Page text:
Associations of depressive symptoms and pain with dialysis adherence, health resource utilization, and mortality in patients receiving chronic hemodialysis

Clin J Am Soc Nephrol. 2014 Sep 5;9(9):1594-602. doi: 10.2215/CJN.00220114. Epub 2014 Jul 31.


Background and objectives: Depressive symptoms and pain are common in patients receiving chronic hemodialysis, yet their effect on dialysis adherence, health resource utilization, and mortality is not fully understood. This study sought to characterize the longitudinal associations of these symptoms with dialysis adherence, emergency department (ED) visits, hospitalizations, and mortality.

Design, setting, participants, & measurements: As part of a trial comparing symptom management strategies in patients receiving chronic hemodialysis, this study prospectively assessed depressive symptoms using the Patient Health Questionnaire 9, and pain using the Short-Form McGill Pain Questionnaire, monthly between 2009 and 2011. This study used negative binomial, Poisson, and proportional hazards regression to analyze the longitudinal associations of depressive symptoms and pain, scaled based on 5-point increments in symptom scores, with missed and abbreviated hemodialysis treatments, ED visits, hospitalizations, and mortality, respectively.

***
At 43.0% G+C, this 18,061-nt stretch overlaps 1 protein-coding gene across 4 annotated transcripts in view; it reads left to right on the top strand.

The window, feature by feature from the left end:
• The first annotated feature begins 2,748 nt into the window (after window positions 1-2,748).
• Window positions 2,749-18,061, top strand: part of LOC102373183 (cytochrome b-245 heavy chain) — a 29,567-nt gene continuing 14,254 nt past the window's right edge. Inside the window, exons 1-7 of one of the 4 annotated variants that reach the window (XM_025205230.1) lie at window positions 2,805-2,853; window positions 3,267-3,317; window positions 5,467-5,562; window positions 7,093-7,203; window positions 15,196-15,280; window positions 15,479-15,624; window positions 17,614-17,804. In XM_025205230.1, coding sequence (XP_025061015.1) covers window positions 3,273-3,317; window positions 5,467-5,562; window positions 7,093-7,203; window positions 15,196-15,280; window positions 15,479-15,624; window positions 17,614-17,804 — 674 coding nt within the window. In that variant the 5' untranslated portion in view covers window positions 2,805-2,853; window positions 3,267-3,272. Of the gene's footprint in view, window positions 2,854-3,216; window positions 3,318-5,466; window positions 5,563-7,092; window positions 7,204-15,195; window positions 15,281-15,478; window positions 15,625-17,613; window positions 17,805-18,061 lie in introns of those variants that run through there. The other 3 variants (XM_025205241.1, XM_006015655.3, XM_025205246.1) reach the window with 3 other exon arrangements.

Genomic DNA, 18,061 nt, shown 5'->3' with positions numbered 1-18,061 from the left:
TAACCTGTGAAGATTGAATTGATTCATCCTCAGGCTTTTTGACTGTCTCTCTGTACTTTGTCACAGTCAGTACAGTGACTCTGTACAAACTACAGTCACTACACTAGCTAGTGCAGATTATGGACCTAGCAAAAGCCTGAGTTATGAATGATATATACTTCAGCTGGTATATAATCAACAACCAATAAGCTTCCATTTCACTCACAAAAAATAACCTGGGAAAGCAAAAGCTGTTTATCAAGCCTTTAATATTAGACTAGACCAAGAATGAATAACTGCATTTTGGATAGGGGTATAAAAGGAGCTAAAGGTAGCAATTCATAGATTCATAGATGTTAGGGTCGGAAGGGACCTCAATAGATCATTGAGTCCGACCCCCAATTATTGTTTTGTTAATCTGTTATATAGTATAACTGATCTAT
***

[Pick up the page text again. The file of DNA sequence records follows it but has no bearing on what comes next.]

Results: Among 286 patients, moderate-to-severe depressive symptoms were identified on 788 of 4452 (18%) assessments and pain was reported on 3537 of 4459 (79%) assessments. Depressive symptoms were independently associated with missed (incident rate ratio [IRR], 1.21; 95% confidence interval [95% CI], 1.10 to 1.33) and abbreviated (IRR, 1.08; 95% CI, 1.03 to 1.14) hemodialysis treatments, ED visits (IRR, 1.24; 95% CI, 1.12 to 1.37), hospitalizations (IRR, 1.19; 95% CI, 1.10 to 1.30), and mortality (IRR, 1.40; 95% CI, 1.11 to 1.77). Pain was independently associated with abbreviated hemodialysis treatments (IRR, 1.03; 95% CI, 1.01 to 1.06) and hospitalizations (IRR, 1.05; 95% CI, 1.00 to 1.10). Severe pain was independently associated with abbreviated hemodialysis treatments (IRR, 1.16; 95% CI, 1.06 to 1.28), ED visits (IRR, 1.58; 95% CI, 1.28 to 1.94), and hospitalizations (IRR, 1.22; 95% CI, 1.03 to 1.45), but not mortality (hazard ratio, 1.71; 95% CI, 0.81 to 2.96).

Conclusions: Depressive symptoms and pain are independently associated with dialysis nonadherence and health services utilization. Depressive symptoms are also associated with mortality. Interventions to alleviate these symptoms have the potential to reduce costs and improve patient-centered outcomes.

Keywords: depression; mortality; outcomes.

Publication types

  • Research Support, U.S. Gov't, Non-P.H.S.

MeSH terms

  • Aged
  • Depression / epidemiology*
  • Emergency Service, Hospital / statistics & numerical data
  • Female
  • Health Resources / statistics & numerical data*
  • Hospitalization / statistics & numerical data
  • Humans
  • Male
  • Middle Aged
  • Pain / epidemiology*
  • Patient Compliance / statistics & numerical data*
  • Prospective Studies
  • Renal Dialysis*